Having trained hundreds of upcoming artists in music business and music production since our launch in 2009, several have come to us with complaints that they are not receiving radio airplay or they have been unable to get their careers off the ground. Upon looking closer at their music business operations, we have identified some essential errors that Caribbean artists continue to make. In this first post, we highlight 5:
1. Misunderstanding the role of radio airplay
As we discussed years ago, in the old music business, radio airplay was key to music marketing. It was used to promote new releases, fuel sales and generate royalties. Some artists view radio so importantly, that they believe their music cannot be successful if airplay is not forthcoming. This is unfortunate given the digital possibilities which exist for promoting musicians in 2018! Radio airplay, if any, should be viewed as a tool to drive listeners to an artist’s online platforms (Websites, Social Media Accounts and Digital Distribution Services). Once properly set-up, artists should be able convert these listeners into fans and capture value from them.
2. Using ‘Music Blasting’ services without proper planning
It is becoming the norm for artists to go in search of ‘likes and shares’ by paying online music marketers to ‘blast’ their new releases to YouTube Subscribers and mailing lists. While music blasting may lead to increased listeners in the short-term, without proper planning, it might be a waste of time and resources for the new artist desiring a career in music. Most times your new music gets lost in the clutter of scores of other songs that the ‘blasting service’ releases at the same time as yours. In many instances, because of the frequency of emails from the service, recipients ignore emails altogether. Further to this many of these services do not monetize your content, so you do not receive royalties for your work.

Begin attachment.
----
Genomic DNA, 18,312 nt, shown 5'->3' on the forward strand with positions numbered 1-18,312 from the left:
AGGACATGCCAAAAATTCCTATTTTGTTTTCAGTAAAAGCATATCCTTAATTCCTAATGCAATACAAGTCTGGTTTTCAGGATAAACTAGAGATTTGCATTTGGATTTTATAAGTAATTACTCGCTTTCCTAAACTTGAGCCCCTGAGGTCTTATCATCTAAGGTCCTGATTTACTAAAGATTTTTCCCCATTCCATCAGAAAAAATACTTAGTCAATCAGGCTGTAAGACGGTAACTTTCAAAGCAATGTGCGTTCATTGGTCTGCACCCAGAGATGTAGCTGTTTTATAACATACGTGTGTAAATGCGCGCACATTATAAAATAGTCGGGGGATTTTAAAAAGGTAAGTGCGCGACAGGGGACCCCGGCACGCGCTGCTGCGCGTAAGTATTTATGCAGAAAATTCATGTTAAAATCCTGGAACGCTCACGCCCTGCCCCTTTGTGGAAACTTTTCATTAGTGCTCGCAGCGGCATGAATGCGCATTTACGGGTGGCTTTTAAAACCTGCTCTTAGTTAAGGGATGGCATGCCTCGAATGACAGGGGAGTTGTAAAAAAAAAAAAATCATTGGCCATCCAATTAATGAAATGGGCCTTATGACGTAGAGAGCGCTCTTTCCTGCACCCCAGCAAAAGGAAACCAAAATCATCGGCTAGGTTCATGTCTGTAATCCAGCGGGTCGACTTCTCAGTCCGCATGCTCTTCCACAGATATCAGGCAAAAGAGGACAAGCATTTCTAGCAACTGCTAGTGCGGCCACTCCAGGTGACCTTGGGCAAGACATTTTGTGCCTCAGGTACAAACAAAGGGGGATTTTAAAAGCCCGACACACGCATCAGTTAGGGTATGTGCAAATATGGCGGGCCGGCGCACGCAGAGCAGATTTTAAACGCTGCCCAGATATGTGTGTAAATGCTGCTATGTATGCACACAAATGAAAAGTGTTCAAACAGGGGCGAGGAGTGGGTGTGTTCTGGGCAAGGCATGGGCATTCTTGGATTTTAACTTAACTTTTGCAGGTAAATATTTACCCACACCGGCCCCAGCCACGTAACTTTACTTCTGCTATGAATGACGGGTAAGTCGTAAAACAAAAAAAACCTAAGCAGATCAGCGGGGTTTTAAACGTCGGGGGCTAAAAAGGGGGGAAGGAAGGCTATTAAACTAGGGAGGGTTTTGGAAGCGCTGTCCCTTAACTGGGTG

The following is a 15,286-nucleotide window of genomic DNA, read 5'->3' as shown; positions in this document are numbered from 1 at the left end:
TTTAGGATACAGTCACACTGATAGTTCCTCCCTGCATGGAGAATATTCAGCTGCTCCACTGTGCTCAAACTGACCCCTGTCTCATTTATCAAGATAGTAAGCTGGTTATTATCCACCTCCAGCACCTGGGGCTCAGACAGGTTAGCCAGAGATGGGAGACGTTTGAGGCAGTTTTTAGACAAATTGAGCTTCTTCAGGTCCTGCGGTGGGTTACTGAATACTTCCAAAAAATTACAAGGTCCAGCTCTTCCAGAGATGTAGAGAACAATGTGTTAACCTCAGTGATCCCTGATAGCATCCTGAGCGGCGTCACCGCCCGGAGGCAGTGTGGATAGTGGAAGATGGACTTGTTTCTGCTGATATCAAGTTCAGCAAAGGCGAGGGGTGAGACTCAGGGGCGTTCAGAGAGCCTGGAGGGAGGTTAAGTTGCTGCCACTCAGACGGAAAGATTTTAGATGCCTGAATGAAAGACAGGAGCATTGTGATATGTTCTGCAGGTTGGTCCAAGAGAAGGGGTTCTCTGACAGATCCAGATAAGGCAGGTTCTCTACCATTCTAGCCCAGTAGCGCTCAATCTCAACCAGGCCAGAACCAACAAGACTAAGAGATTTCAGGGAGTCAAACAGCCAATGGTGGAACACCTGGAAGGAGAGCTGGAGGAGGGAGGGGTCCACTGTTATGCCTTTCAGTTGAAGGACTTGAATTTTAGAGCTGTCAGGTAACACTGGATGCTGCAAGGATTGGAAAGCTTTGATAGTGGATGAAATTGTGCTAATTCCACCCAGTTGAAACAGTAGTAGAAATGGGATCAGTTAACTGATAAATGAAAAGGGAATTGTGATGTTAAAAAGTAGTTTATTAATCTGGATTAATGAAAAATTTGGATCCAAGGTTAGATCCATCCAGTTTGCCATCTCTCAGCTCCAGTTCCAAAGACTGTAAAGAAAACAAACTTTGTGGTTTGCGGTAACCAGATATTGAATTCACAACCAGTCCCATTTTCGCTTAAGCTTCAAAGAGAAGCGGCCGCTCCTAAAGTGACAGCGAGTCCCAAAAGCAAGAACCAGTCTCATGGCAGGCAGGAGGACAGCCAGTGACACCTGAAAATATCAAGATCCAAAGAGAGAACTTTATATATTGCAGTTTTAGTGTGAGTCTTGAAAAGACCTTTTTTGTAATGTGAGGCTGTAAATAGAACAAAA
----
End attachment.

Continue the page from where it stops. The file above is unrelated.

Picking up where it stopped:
3. Doing business without contracts
In the Caribbean, music industry players have developed the habit of conducting business without clear contracts. Many recording artists enter into business arrangements with producers and promoters based on ‘Vibes’, in the process ignoring the role of contracts. Contracts serve to protect musicians by outlining the terms each party must deliver in exchange for specified compensation. All artists thirsty for success in the Caribbean Music Industry ought to consult with experienced entertainment attorneys- with music expertise when conducting business in the industry.
4. Having no website
Superstar and upcoming recording artists alike, are guilty of having no websites or sometimes very outdated websites. Although some may have Social Media pages, websites provide artists with greater control of the content that is released to the public. Having a professionally designed website with a custom domain name, is also a method of branding your music enterprise and improving your overall professional image.
5. Not making music available on international Digital Services
Having your music available on digital music services such as AmazonMP3, Spotify and Apple Music allows you to access a global marketplace for your music. Digital services provide you with digital distribution and the opportunity to monetize your music by providing mechanical, performance and master royalties.
At DianJen one of our primary goals is to provide cutting edge music business and music production training for Caribbean musicians. Upcoming programmes at DianJen include: the Producing the Record- Sound Recording and Music Production Programme , as well as the Online Course in Music Business, which both begin on Oct 1st 2018.